There is much research about attachment and a recent study in the UK pointed to potentially over 35% of young children having attachment issues. For example, If you walk along the road to any school, you look at parents who are picking their children up, how many of them were on their mobile phones, something like 25%, A Guardian report published these findings, and it is demonstrating how we as parents are becoming disassociated from our children and because what’s happening is very real, we are looking to social media and technology for our own self esteem and self gratification, It is actually privatizing, or isolating and excluding our social interactions from those that we love and care for and you know this can only have a negative impact in a long term so it is really real and very sad. It will be impacting on the emotional wellbeing of our society in the long-term future.

When you come to do your Level 3 Forest Schools assessment it is a process not only for you to find out whether you can tie a knot, or not, whether you are able to light a fire or not, those are literally tools to your development of therapeutic intervention, learning, and facilitation as a leader. You can take a horse to water but you cannot make it drink. But, you, if you have a deep knowledge, a deep understanding, tons of empathy and the ability to be able to actually create different ways of working, sometimes through trial and error at Forest Schools or Forest School nursery, then the outcome for that individual child, as they move into adulthood can be transformational. It actually means that they can carve a place in the world as opposed to actually being disparate, you know, and forever just floating, not really sure where they are going and what’s the point of this all. You are the one who can make the difference through your Forest Schools Education process.

This is part one of the series and supports the Level 3 Forest Schools Practitioner Training www.forestschools.com

And is a foundation of the Middlewood Nature Nursery www.forestschoolskindergarten.com

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Forest Schools Education Introduction

January 16, 2015

Thank you to all of you who have requested information about Forest Schools Education
I Love OctoberFor all of you that have shown an interest in the Archimedes Forest Schools Education Symposium 2015

You are an inspiration and this is going to be your year!

I am committed to collaboration and I am so pleased to introduce myself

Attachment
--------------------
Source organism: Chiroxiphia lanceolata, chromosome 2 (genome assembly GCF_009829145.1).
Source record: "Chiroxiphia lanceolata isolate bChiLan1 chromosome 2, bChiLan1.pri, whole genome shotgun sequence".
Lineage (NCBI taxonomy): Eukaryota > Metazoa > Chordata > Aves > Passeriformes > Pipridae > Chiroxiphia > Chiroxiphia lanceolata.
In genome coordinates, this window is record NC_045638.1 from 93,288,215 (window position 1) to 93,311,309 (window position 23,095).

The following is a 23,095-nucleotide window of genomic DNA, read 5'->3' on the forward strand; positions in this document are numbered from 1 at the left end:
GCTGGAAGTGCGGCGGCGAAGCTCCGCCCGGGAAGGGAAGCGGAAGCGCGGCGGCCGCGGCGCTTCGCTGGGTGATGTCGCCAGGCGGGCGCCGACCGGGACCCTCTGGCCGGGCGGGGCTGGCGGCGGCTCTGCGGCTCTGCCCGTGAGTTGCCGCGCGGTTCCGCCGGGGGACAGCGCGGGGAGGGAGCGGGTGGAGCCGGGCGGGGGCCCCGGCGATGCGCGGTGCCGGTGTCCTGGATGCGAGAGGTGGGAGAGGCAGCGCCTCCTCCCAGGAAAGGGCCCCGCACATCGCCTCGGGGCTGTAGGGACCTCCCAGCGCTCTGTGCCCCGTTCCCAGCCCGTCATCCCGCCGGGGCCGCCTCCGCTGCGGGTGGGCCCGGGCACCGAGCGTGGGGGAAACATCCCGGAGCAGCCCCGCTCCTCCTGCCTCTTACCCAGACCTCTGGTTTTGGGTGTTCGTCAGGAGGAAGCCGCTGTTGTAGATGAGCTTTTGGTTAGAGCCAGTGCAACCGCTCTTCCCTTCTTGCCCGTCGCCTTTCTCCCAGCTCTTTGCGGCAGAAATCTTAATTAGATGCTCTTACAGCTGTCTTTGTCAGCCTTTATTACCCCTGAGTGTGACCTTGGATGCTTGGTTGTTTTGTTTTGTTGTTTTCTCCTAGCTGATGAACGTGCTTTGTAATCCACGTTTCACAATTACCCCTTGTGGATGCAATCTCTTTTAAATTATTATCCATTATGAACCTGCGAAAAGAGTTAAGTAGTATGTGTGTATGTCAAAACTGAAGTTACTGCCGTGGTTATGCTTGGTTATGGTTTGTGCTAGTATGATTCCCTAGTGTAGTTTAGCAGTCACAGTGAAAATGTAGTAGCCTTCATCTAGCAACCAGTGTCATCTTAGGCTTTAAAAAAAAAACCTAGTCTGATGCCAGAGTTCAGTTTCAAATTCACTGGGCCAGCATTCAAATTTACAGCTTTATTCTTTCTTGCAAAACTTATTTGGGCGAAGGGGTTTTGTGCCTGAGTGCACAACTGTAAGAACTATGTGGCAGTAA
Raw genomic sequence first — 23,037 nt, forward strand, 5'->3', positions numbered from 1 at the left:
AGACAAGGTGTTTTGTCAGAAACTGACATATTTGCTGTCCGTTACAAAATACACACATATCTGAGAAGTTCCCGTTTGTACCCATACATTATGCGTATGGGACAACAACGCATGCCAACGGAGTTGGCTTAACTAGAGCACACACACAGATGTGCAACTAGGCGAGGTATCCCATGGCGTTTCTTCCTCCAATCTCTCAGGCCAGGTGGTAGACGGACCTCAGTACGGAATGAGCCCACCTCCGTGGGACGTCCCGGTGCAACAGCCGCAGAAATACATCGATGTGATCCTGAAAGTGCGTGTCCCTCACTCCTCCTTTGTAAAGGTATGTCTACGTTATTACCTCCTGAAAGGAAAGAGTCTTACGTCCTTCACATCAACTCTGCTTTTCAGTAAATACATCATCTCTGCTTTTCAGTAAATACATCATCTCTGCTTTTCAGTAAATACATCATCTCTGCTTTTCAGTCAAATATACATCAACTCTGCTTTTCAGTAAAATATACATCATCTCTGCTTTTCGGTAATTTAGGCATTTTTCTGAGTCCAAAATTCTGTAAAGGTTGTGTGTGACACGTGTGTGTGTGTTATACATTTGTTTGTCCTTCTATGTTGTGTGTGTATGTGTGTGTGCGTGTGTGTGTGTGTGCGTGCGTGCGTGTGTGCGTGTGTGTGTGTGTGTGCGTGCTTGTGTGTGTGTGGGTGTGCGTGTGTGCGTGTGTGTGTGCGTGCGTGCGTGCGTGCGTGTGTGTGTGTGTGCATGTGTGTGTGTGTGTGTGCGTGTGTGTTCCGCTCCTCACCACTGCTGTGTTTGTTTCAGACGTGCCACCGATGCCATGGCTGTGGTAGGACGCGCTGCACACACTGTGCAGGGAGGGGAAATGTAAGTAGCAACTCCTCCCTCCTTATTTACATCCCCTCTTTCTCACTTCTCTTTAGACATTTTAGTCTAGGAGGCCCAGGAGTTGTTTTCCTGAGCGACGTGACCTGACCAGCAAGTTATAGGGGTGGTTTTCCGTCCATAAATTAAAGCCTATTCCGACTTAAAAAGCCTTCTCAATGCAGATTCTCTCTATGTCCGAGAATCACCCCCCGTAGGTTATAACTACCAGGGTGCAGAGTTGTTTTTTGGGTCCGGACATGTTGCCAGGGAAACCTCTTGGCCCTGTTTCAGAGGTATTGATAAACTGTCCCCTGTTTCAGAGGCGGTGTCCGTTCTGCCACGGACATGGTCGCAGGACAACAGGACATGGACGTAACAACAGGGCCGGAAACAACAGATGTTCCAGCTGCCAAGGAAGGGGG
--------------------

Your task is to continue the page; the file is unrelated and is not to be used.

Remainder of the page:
I am Sarah Blackwell and in 1995 I returned to education and completed my outdoor qualifications in Caving, Climbing, Mountaineering and Canoeing then went onto get an honours degree in Countryside Recreation Management. In 2000 I qualified as a teacher and since that time I have worked in education with children in early years right through primary, secondary, FE, HE at university and now run my own Training Academy with adult students attending from around the globe. But, my love of learning, natural enquiry, education and social change came at a young age. I started my career as a residential social worker in 1983 after studies in psychology, sociology, welfare in society and social biology.

“Totally surpassed in every way. I feel connected with the great outdoor with a passion I hope to hold on to forever. Wonderful delivery, faultless”

Now I hope to work with you. Archimedes staff have over 60 years collaboratively of working in Forest Schools and I can guarantee that we have had successes, things that haven’t worked quite so well, not only in working in nature with children but also establishing programmes and making the difference to children and grown ups lives. We have learnt form experience and these success and challenges have made us the leading experts in our field. We want  to share as many of these with you this year so you can be the best that you can be!

As promised here is an overview of Archimedes Forest Schools Education

Make sure you download About Forest Schools Education 2015 and then email us with your registration of interest

Contact me through www.forestschools.com to find out more information

email me on info@forestschools.com if you have any specific questions

Ensure that you are a part of the Dream. Be you you want to be, we want to work with you.

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Forest Schools Symposium USA

January 15, 2015

So it’s coming!

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Do you want to be a part of the first cohort of qualified US practitioners?

Do you want to burn the torch of excellence and draw others to you?

Do you want your children to experience Forest Schools everyday of their childhood- look no further!

IMG_2781Forest Schools Education is coming to America this year and we will see you there at the symposium and we will  have a very special Free gift for you if you sign up!

It’s a once in a lifetime offer, it can’t be repeated – so make sure you don’t miss out!

Go to www.forestschools.com for more information about this leading Forest Schools Training Academy

Are you wanting to establish a Forest School, a Forest Nursery, a Nature Nursery or other type of nature immersion programme we can’t wait to meet you later in 2015.

www.forestschoolskindergarten.com shows what can be achieved at Middlewwod a Nature Nursery

www.forestschools.com gives an overview to Forest Schools and training opportunitiesIMG_3584

Send us your email and details on the contact form on either website and you will be the first to receive your Early Bird Offers!